Sexual health is like any aspect of your health: it deserves special attention, and when in a poor state, professional help. But because it can be awkward to talk about one’s sexuality, especially to a stranger, few engage the services of a sex therapist. Given that sexual health can affect other areas of your life – not least your self-esteem, relationships, and physical well-being – it’s vital to get past the initial embarrassment.
And it’ll be worth it. Nearly always people realise there’s nothing to be embarrassed about. Contrary to popular opinion, sex therapists won’t judge you for what you do or don’t enjoy, and won’t force you to try something you have no interest in trying. The process is respectful and mostly involves empathic and informed conversation. You can attend sessions on your own or with your partner/s.
What issues can you consult with your sex therapist? Is there such a thing as “too weird” to bring up?
Below are 3 issues some consider as taboo that you can bring to sex therapy.
Do you feel troubled because you seem to want sex less than others? Perhaps you feel an aversion to anything remotely sexual. Or the opposite could be true: you may feel your desire is always on overdrive. Or you’re entertaining the possibility that you’re a sex addict?
Libido issues are common concerns to bring up with your sex therapist. Your therapist will not tell you whether or not you’ve passed a pre-determined criterion for “normal,” but instead, will work through factors with you that may account for your level of sexual desire. These factors include your age, use of medications, health, attitudes, beliefs, values and the particular circumstances of your life. Only when there are clear concerns that necessitate assistance in managing sexual desires, would your therapist offer you treatment options.
Do you have non-typical ways of getting aroused and fulfilled? Have you found yourself labeled as a “pervert”? Are you interested in something considered as taboo?
Paraphilias, or unusual sexual practices, are also safe and common issues to consult with sex therapists. You may, for example, be prone to exhibitionism: the desire to expose parts of your body to the public. Or you may have a thing for particular body parts (e.g. feet, hands, or breasts), body types (hairy, plus size, midgets), power play (bondage, submission and domination), non-sexual acts (cross-dressing, urinating, profanity), and even inanimate objects (teddy bears, cars, balloons). You may even consider yourself as a voyeur: someone who enjoys watching others engaging in sexual acts.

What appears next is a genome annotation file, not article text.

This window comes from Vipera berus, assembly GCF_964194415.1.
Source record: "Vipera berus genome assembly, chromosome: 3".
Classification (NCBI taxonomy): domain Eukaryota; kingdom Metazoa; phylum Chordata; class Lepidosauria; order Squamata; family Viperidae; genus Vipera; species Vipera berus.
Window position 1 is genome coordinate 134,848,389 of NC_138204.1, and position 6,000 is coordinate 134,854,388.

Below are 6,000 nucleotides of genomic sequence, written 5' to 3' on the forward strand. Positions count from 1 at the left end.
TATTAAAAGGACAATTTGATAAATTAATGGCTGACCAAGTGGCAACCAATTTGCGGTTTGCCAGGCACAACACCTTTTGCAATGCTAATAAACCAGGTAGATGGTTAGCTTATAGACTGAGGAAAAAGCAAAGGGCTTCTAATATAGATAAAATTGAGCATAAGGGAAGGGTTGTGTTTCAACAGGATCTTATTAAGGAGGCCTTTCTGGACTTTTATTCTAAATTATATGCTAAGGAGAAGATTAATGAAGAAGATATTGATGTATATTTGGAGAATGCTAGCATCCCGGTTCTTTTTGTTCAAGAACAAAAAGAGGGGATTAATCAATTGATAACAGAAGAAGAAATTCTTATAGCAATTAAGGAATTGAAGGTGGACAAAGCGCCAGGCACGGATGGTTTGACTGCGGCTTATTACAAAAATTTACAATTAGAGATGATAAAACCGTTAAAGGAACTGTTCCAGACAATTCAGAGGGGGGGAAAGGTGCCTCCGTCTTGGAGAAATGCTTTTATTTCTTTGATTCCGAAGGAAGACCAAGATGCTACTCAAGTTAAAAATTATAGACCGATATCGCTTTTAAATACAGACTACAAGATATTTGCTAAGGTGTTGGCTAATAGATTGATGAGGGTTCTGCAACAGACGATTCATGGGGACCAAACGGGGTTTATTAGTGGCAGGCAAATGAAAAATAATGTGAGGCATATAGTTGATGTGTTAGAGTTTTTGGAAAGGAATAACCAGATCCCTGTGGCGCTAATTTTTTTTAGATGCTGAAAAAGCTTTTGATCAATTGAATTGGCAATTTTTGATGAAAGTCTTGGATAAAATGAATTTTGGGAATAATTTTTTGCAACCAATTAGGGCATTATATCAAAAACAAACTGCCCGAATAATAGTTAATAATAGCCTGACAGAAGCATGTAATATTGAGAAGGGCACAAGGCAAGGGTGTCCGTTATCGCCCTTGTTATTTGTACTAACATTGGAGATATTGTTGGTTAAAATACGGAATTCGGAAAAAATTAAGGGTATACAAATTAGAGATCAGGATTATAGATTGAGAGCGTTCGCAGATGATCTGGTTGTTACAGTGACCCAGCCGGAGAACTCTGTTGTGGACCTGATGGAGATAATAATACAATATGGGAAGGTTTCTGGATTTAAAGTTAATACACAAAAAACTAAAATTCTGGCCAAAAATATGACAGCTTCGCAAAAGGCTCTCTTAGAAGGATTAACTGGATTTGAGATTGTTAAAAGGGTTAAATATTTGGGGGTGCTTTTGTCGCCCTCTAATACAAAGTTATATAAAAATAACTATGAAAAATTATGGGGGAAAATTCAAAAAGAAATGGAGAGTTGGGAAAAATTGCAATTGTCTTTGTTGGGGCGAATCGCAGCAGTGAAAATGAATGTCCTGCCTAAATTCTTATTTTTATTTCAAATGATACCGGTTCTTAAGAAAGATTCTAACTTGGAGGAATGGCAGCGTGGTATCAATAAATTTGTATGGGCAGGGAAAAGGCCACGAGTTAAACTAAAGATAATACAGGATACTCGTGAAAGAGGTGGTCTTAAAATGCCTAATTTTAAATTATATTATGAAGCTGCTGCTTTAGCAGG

Paraphilias are tricky things to work on alone, which is why it’s always helpful to consult a sex therapist.
Some fetishes may be indulged; if you have a partner who likes what you like, and you’re not hurting anyone, what you do in private is your business. But some fetishes are sexual disorders. A fetish you impose on non-consenting person/s (as in the case of exhibitionism), fetishes that can’t be morally and legally justified e.g. pedophilia – the sexual desire for children, and fetishes that bring you or others significant distress, must be managed if not eliminated through therapy.
How can a sex therapist help?
Some sex therapists look at origins of unwanted attachments: conscious or unconscious reasons why you like what you like. Survivors of sexual abuse, for example, may tend to gravitate towards abusive partners in an irrational effort to re-experience what’s familiar to them.
Other sex therapists use known techniques for compulsion management. Cognitive Behavioral Therapy or CBT, for example, can help clients break the link between unwanted sexual thoughts and practice. In some cases, sex therapists help by focusing on physiological causes of sexual disorders such as traumatic brain injury and neurological or hormonal imbalance.
Note that homosexuality and bisexuality are considered by the vast majority in the helping profession as sexual preferences, not a sexual disorder. Homosexuality and bisexuality, however, can have their own issues; stress can come with a struggle for self-acceptance, coming out, discrimination and religion. All of these things can be explored and worked on with a sex therapist in a safe, supportive environment.
Inability to Achieve Arousal and/or Orgasm.
Issues regarding difficulty in achieving arousal and/or sexual satisfaction are more common than people think.
Sex therapists can help in many ways.
Communication exercises, to help improve how couples respond to one another, are great ways to help clients achieve better sex lives. Mindfulness exercises, especially during guided massage, can help clients focus on sensations, the here and now, as well as their partners. Some sex therapists encourage reading and/or watching sex-related material to improve sexual knowledge. Talking therapies aimed at surfacing underlying causes of arousal and orgasm issues are also facilitative of improving over-all sexual health.
If you’d like to know more about sex therapy, please contact P-Therapy through [email protected] or book an appointment. This initial consultation is free of charge and you can speak to up to three therapists of you choice.
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